Downloads

If you need to peek at the answers at the back of the book, go ahead.

Flash users can download the project from http://code.google.com/p/mad-components/downloads/list .  To run this Hello World example, just follow steps (2A) and (7) below.  Changing the call from “MadComponents” to “MadHelloWorld”.

Flex (Flash Builder) users can check-out the MadComponents demos from the Subversion repository at: http://code.google.com/p/mad-components/source/checkout .  MadHelloWorld.as is the example for this tutorial.

Hello World Step by Step

Whether or not you’ve jumped ahead to see the final result – here are the step by step instructions:

1. If you don’t have the latest version of MadComponents, you can download it from  http://code.google.com/p/mad-components/downloads/list

You’ll need MadComponentsLib0_5.swc (or a newer version when available).

2A. If you’re using Flash.  You need to find your libs folder.  For Flash CS5, you’ll find this directory at the following path, from your Flash application folder:-

Adobe_Flash_CS5/Common/Configuration/ActionScript_3.0/libs

Once you’ve found this folder, put MadComponentsLib into it:-

2B. If you’re using Flash Builder (Flex), just include the .swc into the project in the usual way.

( Project -> Properties -> ActionScript Build Path -> Library Path -> Add SWC Folder… lib )

3. Create a new ActionScript application.  Call it “MadHelloWorld”.  Either Adobe AIR ActionScript applications, or a browser based application.

4. For an Adobe AIR application, set your window size to 300 x 454.  (not applicable to a browser application).  In Flash, you’ll see this in the properties panel:-

( On a real device, it will adapt to the screen size, but in simulation – it assumes 300 x 454 pixels )

5. Now save your application.  In Flash, make sure you’ve made a new folder for it.

6. In Flex, you’ll already have a top ActionScript class.  In Flash you’ll need to create one.  File->New->ActionScript File.  Call it “MadHelloWorld.as”.  Save it in the same folder as MadHelloWorld.fla .

7. In Flash, create a link between the timeline project, and the ActionScript file.  (No need to do anything in Flex).  Click on the first cell on the timeline, and in the Actions Panel, type:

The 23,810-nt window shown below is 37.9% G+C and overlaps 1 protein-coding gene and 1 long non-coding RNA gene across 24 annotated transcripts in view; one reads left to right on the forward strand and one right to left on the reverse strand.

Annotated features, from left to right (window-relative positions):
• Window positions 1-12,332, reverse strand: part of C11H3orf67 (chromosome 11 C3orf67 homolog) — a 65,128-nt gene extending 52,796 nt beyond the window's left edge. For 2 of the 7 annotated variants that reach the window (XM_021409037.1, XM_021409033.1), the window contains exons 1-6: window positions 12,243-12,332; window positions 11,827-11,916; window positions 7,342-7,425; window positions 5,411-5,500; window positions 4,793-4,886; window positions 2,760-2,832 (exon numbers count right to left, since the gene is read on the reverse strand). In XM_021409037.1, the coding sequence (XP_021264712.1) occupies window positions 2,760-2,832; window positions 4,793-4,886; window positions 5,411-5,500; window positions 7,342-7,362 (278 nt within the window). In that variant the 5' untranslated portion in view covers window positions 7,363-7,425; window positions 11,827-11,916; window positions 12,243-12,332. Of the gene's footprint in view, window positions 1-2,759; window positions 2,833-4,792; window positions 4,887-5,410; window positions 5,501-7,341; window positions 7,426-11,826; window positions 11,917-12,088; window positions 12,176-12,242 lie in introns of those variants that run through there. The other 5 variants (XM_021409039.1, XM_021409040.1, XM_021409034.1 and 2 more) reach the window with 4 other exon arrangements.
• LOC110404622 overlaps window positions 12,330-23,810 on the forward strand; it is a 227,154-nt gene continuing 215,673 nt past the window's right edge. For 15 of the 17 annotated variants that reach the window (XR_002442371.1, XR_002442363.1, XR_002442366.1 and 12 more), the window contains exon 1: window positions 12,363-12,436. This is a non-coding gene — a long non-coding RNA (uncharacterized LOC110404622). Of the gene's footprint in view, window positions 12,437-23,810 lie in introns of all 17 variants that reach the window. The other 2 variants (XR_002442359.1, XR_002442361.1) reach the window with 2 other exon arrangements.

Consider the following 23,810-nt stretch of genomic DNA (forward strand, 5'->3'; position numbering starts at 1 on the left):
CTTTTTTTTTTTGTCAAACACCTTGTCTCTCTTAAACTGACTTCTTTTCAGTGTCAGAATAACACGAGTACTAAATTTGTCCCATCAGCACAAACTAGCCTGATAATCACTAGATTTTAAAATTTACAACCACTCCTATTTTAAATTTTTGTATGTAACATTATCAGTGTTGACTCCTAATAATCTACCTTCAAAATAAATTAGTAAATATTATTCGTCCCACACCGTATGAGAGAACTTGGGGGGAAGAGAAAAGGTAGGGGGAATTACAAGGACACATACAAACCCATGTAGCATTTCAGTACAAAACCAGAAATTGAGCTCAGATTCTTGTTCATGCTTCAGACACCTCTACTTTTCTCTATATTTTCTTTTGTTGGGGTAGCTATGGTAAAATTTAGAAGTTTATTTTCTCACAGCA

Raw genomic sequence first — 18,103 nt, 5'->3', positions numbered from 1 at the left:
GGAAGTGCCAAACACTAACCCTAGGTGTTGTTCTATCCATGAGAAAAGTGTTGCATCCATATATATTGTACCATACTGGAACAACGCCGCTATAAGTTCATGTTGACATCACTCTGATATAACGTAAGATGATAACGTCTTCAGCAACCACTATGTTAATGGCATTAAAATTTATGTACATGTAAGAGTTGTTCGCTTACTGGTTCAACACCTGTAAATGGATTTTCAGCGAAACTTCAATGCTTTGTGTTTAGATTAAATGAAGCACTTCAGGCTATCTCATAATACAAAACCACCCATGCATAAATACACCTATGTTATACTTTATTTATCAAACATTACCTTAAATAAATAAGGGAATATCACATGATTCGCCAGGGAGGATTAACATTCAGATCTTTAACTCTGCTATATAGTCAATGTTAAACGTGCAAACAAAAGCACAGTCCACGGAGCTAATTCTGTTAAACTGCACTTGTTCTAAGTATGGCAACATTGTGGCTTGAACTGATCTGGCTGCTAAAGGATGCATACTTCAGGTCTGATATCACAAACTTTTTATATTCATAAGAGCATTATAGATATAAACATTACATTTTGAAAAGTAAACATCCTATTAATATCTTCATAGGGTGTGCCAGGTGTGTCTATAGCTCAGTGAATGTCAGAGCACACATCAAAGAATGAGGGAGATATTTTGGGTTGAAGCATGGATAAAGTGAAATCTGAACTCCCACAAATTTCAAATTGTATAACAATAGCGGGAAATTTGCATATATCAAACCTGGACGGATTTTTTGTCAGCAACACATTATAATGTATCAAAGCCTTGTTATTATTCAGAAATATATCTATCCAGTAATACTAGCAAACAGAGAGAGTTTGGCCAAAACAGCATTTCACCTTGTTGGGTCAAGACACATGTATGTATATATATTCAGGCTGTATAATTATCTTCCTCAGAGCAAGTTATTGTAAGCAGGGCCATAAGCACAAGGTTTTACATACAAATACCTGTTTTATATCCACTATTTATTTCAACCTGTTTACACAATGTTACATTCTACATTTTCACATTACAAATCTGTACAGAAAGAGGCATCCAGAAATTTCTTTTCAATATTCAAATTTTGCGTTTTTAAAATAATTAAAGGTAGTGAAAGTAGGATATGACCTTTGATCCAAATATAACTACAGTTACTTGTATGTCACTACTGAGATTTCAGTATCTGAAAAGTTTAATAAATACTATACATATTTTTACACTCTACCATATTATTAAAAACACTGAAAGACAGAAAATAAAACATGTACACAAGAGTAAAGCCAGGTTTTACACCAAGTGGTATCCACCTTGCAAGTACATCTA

new MadHelloWorld(this);

8. Now you’re ready to write some code.   Let’s start with the first layout example, and generate the UI for this XML using the UI.create() method.

package {

	import flash.display.Sprite;
	import flash.display.StageAlign;
	import flash.display.StageScaleMode;

	import com.danielfreeman.madcomponents.*;

	public class MadHelloWorld extends Sprite {

		protected static const HOME_VIEW:XML = <vertical>
							<label>Hello, World!</label>
							<button>Continue</button>
						</vertical>;

		public function MadHelloWorld(screen:Sprite = null) {
			if (screen)
				screen.addChild(this);

			stage.align = StageAlign.TOP_LEFT;
			stage.scaleMode = StageScaleMode.NO_SCALE;

			UI.create(this, HOME_VIEW);
		}
	}
}

Note the code setting stage.align and stage.scaleMode. This isn’t a MadComponents thing, just a standard pure ActionScript thing to ensure no scaling, and aligning the corner of the app to the corner of the screen.

This example creates a label and a button.  But we want to put them in the centre of the screen.

9. Add alignH and alignV attributes to the layout.  Note the British spelling “centre”.

<vertical alignV=”centre”>
         <label alignH=”centre”>Hello, World!</label>
         <button alignH=”centre”>Continue</button>
</vertical>

10. That’s better, and we can create the second page in a similar way.  For now, just replace the layout, for the layout of the second page, to see what it will look like:-

<vertical alignV=”centre”>
         <label alignH=”centre”> Success!</label>
         <button alignH=”centre”>Back</button>
</vertical>

11. Now we need to make a layout that includes both pages.  Because the Flash Builder has a title bar at the top, we’re going to use a Navigation container.  We call it a “container” because it contains one or more pages.

<navigation title=”HomeView”>
        {HOME_VIEW}
        {MY_NEW_VIEW}
</navigation>

The curly braces {} provide a convenient way to split up the layout definition into manageable, readable, small chunks of XML.  So with both pages inside a Navigation container our code looks like this:-

package {

  import flash.display.Sprite;
  import flash.display.StageAlign;
  import flash.display.StageScaleMode;

  import com.danielfreeman.madcomponents.*;

  public class MadHelloWorld extends Sprite {

    protected static const HOME_VIEW:XML = <vertical alignH="centre" alignV="centre" width="100">
      <label alignH="centre">Hello, World!</label>
      <button id="forward" alignH="fill">Continue</button>
    </vertical>;

    protected static const MY_NEW_VIEW:XML = <vertical alignH="centre" alignV="centre" width="100">